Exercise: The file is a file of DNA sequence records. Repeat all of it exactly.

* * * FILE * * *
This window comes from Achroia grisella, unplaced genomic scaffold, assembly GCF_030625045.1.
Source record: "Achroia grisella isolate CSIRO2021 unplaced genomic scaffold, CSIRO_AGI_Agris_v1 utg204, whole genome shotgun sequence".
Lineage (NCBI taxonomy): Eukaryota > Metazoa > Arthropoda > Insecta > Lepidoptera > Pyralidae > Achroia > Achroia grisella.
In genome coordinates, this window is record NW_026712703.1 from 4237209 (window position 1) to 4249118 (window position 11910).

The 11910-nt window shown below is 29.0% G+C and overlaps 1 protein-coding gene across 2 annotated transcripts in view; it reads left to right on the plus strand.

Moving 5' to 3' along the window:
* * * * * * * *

This window comes from Achroia grisella, unplaced genomic scaffold, assembly GCF_030625045.1.
Source record: "Achroia grisella isolate CSIRO2021 unplaced genomic scaffold, CSIRO_AGI_Agris_v1 utg204, whole genome shotgun sequence".
Lineage (NCBI taxonomy): Eukaryota > Metazoa > Arthropoda > Insecta > Lepidoptera > Pyralidae > Achroia > Achroia grisella.
In genome coordinates, this window is record NW_026712703.1 from 4237209 (window position 1) to 4249118 (window position 11910).

The 11910-nt window shown below is 29.0% G+C and overlaps 1 protein-coding gene across 2 annotated transcripts in view; it reads left to right on the plus strand.

Moving 5' to 3' along the window: